Imagine that you are invited for a half-day colloquium. The event is scheduled to begin at 1 pm. When you reach the venue, you are handed the program schedule. The organisers are serving lunch before the event, but you just ate lunch right before leaving home (condition 1). What is the probability that you go for lunch in this condition?
This would be a silly question to ask if you were hungry, you would definitely go for lunch. But let us focus on the case of you not being hungry. What is the probability that you go for lunch if they are serving your favourite Italian spaghetti (condition 2)? What is the probability that you go for lunch if they are serving your favourite food, and a few of your acquaintances insist that you join them (condition 3)? I guess you may not go for the lunch in condition 1. I am not sure whether Italian spaghetti has the potential to lure you to the dining table, but condition 2 has a slightly higher probability of you going to lunch than condition 1. The probability that you join your acquaintances for lunch (condition 3) is again higher than your having lunch in condition 2.
Why is there a higher probability of you having lunch in conditions 2 and 3? In both conditions, there are influencing factors that create illusions in your brain. I prefer to call them ‘external illusions’. Marketing mavens are experts in creating such external illusions. Once, my wife Anu and I were foraging through a departmental store. We were in search of a bathing soap, our range was Rs 50. Anu noticed a scheme where three cakes of soaps were on sale for Rs 120. She quickly calculated, and said with an affable smile, “We will save 30 rupees if we go for this scheme”. I could not argue with Anu (I am sure no husband would dare). Later, I thought to myself, we intended to spend Rs 50, and ended up spending Rs 120. Such illusions subvert our decision making ability. Normally, we would have taken approximately six weeks to spend Rs 150, but due to the illusions created by advertisers, we spent Rs 120 at once.
In a research paper, J. Richard Eiser and few of his colleagues from University of Sheffield highlighted such illusions while interpreting risk. If you drink and drive for the first time and arrive home unharmed, you are likely to drink and drive the next time as well. You are creating illusions about your own driving ability (when such luck runs out, the repercussion may be fatal). Eiser and colleagues also talk about ‘rational choice theory’. Let’s assume that you are given two options: option A and option B. In option A, you are sure to win Rs 100. In option B you’ll have to draw a folded piece of paper out of 10 slips, on one of which is written that you win Rs 100. Which option will you choose? No doubt, you’ll go for option A, because this is more rational than option B. This theory of rational choice applies when you go shopping and stumble across some interesting offers of the likes of “buy two, get one free”. You end up buying three shirts, though you wanted to buy only one.
Let’s talk about another kind of illusion embedded in our mind, the cognitive illusion. Malcolm Gladwell in his book Blink has discussed at length the role of cognitive ability in taking decisions. He asks this question: ‘A car met with a fatal accident. Father dies on the spot, and the son is rescued to a hospital. The doctor arrives in the emergency room and is stunned. The doctor says, “He is my son.” Who is the doctor?’ I give you 5 seconds to think of the answer. In my presentations, I have asked many participants to answer this question, and received various answers. The answer is that the doctor is the mother of the patient. How many of you were able to come up with this answer (if you hadn’t encountered this question earlier)?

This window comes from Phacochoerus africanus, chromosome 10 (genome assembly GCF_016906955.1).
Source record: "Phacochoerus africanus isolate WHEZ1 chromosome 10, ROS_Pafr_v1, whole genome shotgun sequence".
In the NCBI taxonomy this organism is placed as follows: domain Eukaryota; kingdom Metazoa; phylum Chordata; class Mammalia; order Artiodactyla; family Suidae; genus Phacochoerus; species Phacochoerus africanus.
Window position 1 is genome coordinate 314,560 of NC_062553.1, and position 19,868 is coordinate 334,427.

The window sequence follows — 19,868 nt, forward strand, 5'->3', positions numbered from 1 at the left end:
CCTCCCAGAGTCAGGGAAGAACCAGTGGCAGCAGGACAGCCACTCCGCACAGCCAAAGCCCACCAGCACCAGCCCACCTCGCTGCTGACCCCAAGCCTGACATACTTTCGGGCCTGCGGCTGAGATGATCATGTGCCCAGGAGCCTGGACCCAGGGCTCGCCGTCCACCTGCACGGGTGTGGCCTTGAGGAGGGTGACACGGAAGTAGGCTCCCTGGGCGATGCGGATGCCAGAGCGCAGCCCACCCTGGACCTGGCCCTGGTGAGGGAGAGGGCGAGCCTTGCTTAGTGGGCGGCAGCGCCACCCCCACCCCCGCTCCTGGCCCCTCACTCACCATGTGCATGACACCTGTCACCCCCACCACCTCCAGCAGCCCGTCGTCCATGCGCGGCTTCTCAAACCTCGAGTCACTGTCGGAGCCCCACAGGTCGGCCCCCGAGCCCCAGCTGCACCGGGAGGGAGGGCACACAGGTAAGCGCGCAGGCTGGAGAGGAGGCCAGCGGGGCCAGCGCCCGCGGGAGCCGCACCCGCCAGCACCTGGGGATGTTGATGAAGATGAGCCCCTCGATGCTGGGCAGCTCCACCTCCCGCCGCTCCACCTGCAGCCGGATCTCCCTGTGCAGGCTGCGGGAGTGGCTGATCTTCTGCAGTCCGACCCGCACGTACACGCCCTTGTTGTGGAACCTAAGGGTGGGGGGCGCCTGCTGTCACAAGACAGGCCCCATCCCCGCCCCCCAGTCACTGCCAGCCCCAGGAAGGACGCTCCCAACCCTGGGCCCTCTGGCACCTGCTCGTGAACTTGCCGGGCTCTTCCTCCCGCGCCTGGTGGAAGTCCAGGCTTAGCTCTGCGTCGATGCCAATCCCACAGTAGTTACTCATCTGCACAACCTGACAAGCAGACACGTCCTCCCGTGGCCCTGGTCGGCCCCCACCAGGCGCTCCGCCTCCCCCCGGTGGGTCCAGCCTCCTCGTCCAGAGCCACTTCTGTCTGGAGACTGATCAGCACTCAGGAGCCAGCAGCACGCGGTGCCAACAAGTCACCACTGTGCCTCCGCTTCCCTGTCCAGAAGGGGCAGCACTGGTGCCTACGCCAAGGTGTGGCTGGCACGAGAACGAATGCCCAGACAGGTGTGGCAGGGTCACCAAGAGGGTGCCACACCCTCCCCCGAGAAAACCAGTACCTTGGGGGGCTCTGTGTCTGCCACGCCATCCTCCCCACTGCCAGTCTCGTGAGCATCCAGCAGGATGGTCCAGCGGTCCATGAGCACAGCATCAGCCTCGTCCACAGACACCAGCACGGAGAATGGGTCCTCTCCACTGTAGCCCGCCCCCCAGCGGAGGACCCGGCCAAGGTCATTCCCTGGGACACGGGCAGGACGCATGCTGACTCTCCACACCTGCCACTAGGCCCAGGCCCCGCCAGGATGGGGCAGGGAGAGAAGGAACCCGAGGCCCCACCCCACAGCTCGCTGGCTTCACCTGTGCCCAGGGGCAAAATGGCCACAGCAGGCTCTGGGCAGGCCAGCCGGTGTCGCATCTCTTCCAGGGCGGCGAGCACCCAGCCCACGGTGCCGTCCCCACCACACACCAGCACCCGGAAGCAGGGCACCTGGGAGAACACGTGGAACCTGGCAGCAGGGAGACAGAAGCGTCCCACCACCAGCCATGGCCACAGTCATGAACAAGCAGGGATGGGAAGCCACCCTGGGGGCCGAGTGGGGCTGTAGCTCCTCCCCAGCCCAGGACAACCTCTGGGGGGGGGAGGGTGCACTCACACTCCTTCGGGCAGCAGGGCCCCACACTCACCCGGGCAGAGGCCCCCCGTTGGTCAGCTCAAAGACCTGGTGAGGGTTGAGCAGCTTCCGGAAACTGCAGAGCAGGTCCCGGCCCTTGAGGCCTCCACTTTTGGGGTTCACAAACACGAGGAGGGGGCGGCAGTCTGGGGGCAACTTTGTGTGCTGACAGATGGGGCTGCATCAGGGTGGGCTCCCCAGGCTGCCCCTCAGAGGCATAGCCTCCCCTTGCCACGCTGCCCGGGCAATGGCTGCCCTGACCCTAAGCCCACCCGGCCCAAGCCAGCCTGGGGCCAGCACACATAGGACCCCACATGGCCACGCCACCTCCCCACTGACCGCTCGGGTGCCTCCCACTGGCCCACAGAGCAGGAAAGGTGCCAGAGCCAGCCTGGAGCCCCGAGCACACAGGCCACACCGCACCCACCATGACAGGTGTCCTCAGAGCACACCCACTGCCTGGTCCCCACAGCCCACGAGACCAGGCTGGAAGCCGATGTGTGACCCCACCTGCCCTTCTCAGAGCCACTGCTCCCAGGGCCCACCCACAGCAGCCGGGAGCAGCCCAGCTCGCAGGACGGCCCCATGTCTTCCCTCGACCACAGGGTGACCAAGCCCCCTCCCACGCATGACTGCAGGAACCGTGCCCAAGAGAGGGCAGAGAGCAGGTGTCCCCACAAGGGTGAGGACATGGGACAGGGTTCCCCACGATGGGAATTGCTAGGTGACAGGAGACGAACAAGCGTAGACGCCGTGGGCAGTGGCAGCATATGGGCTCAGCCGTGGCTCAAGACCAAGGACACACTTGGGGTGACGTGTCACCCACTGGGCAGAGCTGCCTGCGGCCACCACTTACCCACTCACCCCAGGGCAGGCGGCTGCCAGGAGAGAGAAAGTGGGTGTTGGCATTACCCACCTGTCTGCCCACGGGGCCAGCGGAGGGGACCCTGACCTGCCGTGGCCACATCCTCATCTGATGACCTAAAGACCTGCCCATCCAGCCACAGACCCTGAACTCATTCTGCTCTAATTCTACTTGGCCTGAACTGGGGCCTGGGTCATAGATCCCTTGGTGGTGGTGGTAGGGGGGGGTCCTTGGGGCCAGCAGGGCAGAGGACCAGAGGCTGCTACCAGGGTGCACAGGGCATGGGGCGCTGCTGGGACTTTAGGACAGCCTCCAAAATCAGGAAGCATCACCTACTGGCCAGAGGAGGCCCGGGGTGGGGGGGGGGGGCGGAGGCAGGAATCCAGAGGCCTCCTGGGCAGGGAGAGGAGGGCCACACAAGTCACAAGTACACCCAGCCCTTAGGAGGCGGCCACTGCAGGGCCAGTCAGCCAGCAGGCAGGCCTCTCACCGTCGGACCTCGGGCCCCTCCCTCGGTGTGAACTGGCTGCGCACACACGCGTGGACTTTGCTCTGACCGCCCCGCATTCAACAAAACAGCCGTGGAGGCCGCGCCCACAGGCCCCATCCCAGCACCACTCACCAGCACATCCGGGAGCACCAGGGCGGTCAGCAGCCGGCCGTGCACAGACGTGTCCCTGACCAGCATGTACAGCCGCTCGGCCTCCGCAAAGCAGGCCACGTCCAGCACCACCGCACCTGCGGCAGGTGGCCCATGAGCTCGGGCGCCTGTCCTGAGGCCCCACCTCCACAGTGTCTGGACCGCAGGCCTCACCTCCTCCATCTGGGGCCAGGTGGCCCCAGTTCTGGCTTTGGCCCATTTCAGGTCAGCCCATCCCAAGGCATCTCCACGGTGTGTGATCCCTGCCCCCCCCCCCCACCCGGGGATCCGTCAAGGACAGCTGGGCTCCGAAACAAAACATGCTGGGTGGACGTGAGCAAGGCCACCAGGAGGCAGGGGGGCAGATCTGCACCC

Similarly, if I had said that there was an accident due to cooking-gas explosion in the kitchen and a person was seriously injured, most of you would obviously think that the injured person is female. But it might not always be true. We arrive at these conclusions due to cognitive illusions that build through our social context. Like external illusions, they also undermine our decision making ability.
At a car accident, father dies and son is rescued. The doctor arrives and says “he is my son.” Who is the doctor?
I attended a national symposium on “Disaster Risk Reduction” back in October 2012. The motif of the symposium was to strengthen women and girls as a force in order to build disaster risk resilient communities. Most of the presenters exaggerated the vulnerability of women and girls during disasters, and explained why women and girls need special attention and measures to reduce their risks. I am not a gender expert and I apologize if I am unwittingly raising issues other than cognitive illusion. Are women and girls always vulnerable compared to men and boys? Or are we misguided by our cognitive illusion? Let me explain with an example from my visit to Baharaich in Uttar Pradesh of India. A community leader recounted an incident during a recent downpour when a man was about to drown in a swollen river. A woman was passing by and rescued the man, using her sari as a rope. In this case, who is more vulnerable? This is just a representative example. There are many.
Consider the possible influence of external illusions the next time you go to a departmental store and come across a “buy two, get one free” scheme. If you are designing a community project, analyse your cognitive illusions before coming up with project interventions. Illusions undermine our decision making ability, whether they are external or cognitive. For expedient decision-making, we must learn to recognize such illusions and act to minimise their infringement on our minds.
The author works at Practical Action in the field of Disaster Risk Reduction and Climate Change Adaptation